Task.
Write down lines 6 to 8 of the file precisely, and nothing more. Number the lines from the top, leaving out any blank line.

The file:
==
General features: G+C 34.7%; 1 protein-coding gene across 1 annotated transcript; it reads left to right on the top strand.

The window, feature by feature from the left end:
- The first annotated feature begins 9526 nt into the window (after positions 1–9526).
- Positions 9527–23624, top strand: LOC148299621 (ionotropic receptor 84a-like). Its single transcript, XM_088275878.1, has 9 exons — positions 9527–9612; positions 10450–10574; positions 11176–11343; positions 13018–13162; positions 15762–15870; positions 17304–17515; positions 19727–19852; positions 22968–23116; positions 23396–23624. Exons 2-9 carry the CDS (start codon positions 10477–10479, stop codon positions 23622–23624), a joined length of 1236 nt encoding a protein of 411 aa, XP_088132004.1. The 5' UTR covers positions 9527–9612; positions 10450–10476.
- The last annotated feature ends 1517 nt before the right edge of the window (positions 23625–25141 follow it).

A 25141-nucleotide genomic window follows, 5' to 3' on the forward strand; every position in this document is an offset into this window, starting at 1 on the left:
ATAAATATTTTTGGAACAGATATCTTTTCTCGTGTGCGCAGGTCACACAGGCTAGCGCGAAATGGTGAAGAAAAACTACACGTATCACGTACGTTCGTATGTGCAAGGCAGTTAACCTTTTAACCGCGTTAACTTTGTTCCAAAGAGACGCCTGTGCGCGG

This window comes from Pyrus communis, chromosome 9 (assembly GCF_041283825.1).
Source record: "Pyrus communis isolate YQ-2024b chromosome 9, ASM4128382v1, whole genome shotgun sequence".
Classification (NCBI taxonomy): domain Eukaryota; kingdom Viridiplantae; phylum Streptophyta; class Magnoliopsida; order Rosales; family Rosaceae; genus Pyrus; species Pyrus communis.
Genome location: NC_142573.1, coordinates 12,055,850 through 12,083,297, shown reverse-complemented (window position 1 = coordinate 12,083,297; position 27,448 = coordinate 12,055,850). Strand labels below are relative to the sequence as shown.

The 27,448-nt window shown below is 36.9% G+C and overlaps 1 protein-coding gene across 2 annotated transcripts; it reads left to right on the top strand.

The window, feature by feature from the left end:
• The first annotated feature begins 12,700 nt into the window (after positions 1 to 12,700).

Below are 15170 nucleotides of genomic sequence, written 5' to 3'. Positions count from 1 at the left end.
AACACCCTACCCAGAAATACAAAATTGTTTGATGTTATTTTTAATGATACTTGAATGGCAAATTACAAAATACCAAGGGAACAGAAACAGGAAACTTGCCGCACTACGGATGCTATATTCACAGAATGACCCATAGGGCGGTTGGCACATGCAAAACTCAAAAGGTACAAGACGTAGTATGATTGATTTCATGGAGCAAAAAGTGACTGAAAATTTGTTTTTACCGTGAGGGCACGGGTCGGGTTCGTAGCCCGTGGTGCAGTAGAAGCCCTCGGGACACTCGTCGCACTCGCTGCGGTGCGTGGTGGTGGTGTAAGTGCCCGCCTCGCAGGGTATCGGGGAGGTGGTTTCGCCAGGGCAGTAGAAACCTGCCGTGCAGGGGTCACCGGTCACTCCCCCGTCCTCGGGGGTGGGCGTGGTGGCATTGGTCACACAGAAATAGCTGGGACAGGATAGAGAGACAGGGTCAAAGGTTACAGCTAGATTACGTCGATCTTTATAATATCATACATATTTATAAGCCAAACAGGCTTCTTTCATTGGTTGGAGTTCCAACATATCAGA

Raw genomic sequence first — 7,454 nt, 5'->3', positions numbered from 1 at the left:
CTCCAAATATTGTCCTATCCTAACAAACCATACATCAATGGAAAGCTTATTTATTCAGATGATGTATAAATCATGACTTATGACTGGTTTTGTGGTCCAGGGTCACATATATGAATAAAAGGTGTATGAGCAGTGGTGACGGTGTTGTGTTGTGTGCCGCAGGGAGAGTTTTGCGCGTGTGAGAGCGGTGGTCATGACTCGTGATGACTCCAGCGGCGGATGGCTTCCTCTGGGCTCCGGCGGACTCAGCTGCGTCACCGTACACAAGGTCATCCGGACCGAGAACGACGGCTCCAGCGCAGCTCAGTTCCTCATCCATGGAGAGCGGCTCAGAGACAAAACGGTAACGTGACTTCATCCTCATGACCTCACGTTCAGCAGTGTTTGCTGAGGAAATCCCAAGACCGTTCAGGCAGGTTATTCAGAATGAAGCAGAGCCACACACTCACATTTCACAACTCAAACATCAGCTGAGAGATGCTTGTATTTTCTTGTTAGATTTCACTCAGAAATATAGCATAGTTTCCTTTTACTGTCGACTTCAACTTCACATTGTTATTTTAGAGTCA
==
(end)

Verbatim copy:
A 25141-nucleotide genomic window follows, 5' to 3' on the forward strand; every position in this document is an offset into this window, starting at 1 on the left:
ATAAATATTTTTGGAACAGATATCTTTTCTCGTGTGCGCAGGTCACACAGGCTAGCGCGAAATGGTGAAGAAAAACTACACGTATCACGTACGTTCGTATGTGCAAGGCAGTTAACCTTTTAACCGCGTTAACTTTGTTCCAAAGAGACGCCTGTGCGCGG

This window comes from Pyrus communis, chromosome 9 (assembly GCF_041283825.1).